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dc.contributor.authorGoulet, Pauline
dc.contributor.authorGuinet, Christophe
dc.contributor.authorCampagna, Claudio
dc.contributor.authorCampagna, Julieta
dc.contributor.authorTyack, Peter Lloyd
dc.contributor.authorJohnson, Mark
dc.identifier.citationGoulet , P , Guinet , C , Campagna , C , Campagna , J , Tyack , P L & Johnson , M 2020 , ' Flash and grab : deep-diving southern elephant seals trigger anti-predator flashes in bioluminescent prey ' , Journal of Experimental Biology , vol. 223 , no. 10 , jeb.222810 .
dc.identifier.otherORCID: /0000-0002-8409-4790/work/74510262
dc.descriptionFunding: Fondation BNP Paribas; Centre National d'Etudes Spatiales; Institut Polaire Français Paul Emile Victor; Natural Environment Research Council; H2020 Marie Skłodowska-Curie Actions.en
dc.description.abstractBioluminescence, which occurs in approximately 80% of the world's mesopelagic fauna, can take the form of a low-intensity continuous glow (e.g. for counter-illumination or signalling) or fast repetitions of brighter anti-predatory flashes. The southern elephant seal (SES) is a major consumer of mesopelagic organisms, in particular the abundant myctophid fish, yet the fine-scale relationship between this predator's foraging behaviour and bioluminescent prey remains poorly understood. We hypothesised that brief, intense light emissions should be closely connected with prey strikes when the seal is targeting bioluminescent prey that reacts by emitting anti-predator flashes. To test this, we developed a biologging device containing a fast-sampling light sensor together with location and movement sensors to measure simultaneously anti-predator bioluminescent emissions and the predator's attack motions with a 20 ms resolution. Tags were deployed on female SES breeding at Kerguelen Islands and Península Valdés, Argentina. In situ light levels in combination with duration of prey capture attempts indicated that seals were targeting a variety of prey types. For some individuals, bioluminescent flashes occurred in a large proportion of prey strikes, with the timing of flashes closely connected with the predator's attack motion, suggestive of anti-predator emissions. Marked differences across individuals and location indicate that SES do exploit bioluminescent organisms but the proportion of these in the diet varies widely with location. The combination of wideband light and acceleration data provides new insight into where and when different prey types are encountered and how effectively they might be captured.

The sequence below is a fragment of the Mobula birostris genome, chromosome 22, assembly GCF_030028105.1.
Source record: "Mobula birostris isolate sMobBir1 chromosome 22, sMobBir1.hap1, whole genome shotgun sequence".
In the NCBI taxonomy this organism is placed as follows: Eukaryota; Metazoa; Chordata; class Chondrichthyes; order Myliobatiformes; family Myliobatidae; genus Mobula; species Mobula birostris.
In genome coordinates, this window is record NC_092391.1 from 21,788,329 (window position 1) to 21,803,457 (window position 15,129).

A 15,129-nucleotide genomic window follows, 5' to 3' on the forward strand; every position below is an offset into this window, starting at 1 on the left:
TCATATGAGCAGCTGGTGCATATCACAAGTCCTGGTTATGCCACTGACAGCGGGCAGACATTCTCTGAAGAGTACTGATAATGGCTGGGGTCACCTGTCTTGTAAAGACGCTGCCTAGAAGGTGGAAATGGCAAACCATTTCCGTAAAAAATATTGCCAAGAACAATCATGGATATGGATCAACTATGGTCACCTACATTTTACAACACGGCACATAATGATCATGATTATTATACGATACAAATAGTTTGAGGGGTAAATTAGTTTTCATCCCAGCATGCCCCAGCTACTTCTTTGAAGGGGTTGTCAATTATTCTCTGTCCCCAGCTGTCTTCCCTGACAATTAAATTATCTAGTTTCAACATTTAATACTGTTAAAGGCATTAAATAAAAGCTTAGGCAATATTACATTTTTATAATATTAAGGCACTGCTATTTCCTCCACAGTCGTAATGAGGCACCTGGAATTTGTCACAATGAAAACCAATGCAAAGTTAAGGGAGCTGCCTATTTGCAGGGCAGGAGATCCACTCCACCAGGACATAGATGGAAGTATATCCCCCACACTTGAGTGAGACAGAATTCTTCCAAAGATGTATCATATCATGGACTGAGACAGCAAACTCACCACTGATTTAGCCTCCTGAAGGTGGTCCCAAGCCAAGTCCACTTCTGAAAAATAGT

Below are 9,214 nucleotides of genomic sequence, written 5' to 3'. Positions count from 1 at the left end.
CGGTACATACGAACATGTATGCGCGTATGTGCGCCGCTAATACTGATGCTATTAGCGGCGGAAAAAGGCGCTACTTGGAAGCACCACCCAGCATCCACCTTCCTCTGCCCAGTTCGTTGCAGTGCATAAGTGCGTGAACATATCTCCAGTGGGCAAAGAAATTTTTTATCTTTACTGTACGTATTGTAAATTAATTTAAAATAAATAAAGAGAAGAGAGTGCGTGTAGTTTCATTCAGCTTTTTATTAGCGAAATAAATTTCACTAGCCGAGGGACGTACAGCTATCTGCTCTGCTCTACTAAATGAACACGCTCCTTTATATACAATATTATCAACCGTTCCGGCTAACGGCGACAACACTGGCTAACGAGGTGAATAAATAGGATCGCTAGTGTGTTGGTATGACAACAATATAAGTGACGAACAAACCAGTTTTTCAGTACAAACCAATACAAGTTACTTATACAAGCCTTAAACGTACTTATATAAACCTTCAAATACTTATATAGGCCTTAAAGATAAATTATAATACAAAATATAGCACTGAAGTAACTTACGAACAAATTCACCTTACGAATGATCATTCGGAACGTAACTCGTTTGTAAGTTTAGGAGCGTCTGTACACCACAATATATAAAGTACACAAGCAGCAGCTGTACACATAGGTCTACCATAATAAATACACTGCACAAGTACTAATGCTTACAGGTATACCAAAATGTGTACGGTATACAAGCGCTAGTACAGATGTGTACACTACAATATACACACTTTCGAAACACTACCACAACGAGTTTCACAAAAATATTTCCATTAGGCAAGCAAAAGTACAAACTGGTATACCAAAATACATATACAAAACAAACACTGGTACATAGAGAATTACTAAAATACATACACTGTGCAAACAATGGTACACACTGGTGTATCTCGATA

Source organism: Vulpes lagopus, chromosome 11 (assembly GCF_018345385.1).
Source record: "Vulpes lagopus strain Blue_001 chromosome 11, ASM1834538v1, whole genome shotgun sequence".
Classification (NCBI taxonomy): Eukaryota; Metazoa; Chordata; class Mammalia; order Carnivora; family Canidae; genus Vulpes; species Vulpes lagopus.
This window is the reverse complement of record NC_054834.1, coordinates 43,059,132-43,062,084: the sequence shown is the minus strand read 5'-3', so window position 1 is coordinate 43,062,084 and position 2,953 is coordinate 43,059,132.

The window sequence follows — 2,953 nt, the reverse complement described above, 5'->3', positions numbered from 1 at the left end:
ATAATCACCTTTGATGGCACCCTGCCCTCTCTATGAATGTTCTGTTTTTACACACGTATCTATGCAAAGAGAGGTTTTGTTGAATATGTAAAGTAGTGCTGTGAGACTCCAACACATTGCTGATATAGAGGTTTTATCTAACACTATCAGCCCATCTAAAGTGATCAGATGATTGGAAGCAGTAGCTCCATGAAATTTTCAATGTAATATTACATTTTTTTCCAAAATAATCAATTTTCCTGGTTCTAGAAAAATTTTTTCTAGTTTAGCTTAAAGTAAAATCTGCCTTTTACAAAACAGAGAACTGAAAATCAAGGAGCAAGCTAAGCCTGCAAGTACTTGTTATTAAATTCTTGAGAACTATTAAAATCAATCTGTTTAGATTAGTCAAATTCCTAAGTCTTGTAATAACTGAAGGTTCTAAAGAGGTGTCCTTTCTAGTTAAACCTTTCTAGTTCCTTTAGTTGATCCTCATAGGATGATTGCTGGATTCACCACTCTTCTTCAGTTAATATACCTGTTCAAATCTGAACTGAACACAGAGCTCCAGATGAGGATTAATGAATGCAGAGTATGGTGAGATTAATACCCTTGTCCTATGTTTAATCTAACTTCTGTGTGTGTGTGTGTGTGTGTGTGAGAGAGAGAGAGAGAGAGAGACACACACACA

dc.relation.ispartofJournal of Experimental Biologyen
dc.subjectAnti-predator tacticen
dc.subjectMirounga leoninaen
dc.subjectForaging ecologyen
dc.subjectPredator-prey interactionsen
dc.subjectQH301 Biologyen
dc.titleFlash and grab : deep-diving southern elephant seals trigger anti-predator flashes in bioluminescent preyen
dc.typeJournal articleen
dc.contributor.sponsorEuropean Commissionen
dc.contributor.institutionUniversity of St Andrews. School of Biologyen
dc.contributor.institutionUniversity of St Andrews. Centre for Social Learning & Cognitive Evolutionen
dc.contributor.institutionUniversity of St Andrews. Marine Alliance for Science & Technology Scotlanden
dc.contributor.institutionUniversity of St Andrews. Sound Tags Groupen
dc.contributor.institutionUniversity of St Andrews. Bioacoustics groupen
dc.contributor.institutionUniversity of St Andrews. Sea Mammal Research Uniten
dc.contributor.institutionUniversity of St Andrews. Scottish Oceans Instituteen
dc.description.statusPeer revieweden

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